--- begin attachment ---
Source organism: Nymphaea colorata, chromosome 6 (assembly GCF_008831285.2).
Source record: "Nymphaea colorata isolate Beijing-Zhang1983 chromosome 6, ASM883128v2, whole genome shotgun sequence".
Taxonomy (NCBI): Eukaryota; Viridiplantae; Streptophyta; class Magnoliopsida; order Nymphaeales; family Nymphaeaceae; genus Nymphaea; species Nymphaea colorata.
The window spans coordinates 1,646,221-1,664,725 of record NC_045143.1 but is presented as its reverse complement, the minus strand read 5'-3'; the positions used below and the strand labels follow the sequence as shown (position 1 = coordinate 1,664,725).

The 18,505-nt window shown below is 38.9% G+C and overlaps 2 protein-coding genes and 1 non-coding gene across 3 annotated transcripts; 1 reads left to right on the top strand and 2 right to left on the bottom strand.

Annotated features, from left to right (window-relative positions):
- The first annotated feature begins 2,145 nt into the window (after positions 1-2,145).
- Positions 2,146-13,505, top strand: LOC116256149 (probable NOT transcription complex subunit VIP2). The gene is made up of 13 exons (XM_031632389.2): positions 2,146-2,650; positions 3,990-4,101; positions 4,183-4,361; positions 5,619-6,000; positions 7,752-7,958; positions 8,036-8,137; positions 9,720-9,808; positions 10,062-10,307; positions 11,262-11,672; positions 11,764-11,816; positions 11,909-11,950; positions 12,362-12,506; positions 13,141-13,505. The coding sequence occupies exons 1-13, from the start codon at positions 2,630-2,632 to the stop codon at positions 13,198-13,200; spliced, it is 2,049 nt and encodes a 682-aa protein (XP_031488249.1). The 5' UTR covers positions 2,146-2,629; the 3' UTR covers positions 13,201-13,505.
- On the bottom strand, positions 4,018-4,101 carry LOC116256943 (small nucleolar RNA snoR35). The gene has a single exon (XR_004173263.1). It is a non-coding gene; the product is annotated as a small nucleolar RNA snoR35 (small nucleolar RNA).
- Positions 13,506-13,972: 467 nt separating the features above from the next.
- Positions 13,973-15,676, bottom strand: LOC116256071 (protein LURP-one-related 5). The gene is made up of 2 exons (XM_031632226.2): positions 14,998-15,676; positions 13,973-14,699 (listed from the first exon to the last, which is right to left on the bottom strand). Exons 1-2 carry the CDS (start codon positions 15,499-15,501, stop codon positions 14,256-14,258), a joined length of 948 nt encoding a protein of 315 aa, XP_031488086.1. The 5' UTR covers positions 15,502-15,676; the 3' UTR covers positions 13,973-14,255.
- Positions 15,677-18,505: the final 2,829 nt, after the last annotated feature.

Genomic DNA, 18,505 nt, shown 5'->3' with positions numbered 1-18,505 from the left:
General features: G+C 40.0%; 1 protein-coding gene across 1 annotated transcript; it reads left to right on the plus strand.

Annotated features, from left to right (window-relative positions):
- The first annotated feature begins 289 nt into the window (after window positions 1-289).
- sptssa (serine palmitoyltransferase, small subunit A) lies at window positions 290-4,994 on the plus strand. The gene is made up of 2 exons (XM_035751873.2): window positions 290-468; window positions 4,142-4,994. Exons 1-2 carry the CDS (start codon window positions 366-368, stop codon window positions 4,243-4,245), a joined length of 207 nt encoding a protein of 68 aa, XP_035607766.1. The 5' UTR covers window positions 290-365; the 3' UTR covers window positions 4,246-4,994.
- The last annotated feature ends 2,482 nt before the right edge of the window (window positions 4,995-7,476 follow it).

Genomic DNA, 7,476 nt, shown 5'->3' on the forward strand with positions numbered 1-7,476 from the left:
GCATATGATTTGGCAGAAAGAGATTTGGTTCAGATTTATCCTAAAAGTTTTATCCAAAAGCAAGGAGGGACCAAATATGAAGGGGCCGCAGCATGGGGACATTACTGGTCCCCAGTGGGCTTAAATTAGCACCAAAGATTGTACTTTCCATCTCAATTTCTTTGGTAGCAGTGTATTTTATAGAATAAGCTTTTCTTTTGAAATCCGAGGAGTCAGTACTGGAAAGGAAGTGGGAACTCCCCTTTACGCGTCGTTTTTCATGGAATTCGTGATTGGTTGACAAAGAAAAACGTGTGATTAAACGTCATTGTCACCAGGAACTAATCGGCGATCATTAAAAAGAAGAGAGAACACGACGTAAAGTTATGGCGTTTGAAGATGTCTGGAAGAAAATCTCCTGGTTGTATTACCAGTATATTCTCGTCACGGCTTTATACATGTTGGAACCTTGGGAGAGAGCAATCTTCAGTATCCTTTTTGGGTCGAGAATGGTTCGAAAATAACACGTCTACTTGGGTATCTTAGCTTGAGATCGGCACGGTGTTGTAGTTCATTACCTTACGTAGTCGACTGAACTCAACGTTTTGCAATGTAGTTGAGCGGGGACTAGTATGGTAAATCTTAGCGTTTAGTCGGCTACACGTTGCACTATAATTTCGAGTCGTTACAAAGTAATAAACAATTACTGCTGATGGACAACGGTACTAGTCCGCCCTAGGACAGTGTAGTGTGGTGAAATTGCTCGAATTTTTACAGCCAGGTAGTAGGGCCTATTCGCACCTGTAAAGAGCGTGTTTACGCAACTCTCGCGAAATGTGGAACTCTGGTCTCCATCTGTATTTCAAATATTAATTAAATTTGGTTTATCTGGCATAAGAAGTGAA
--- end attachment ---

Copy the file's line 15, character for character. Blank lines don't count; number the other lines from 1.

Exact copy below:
Annotated features, from left to right (window-relative positions):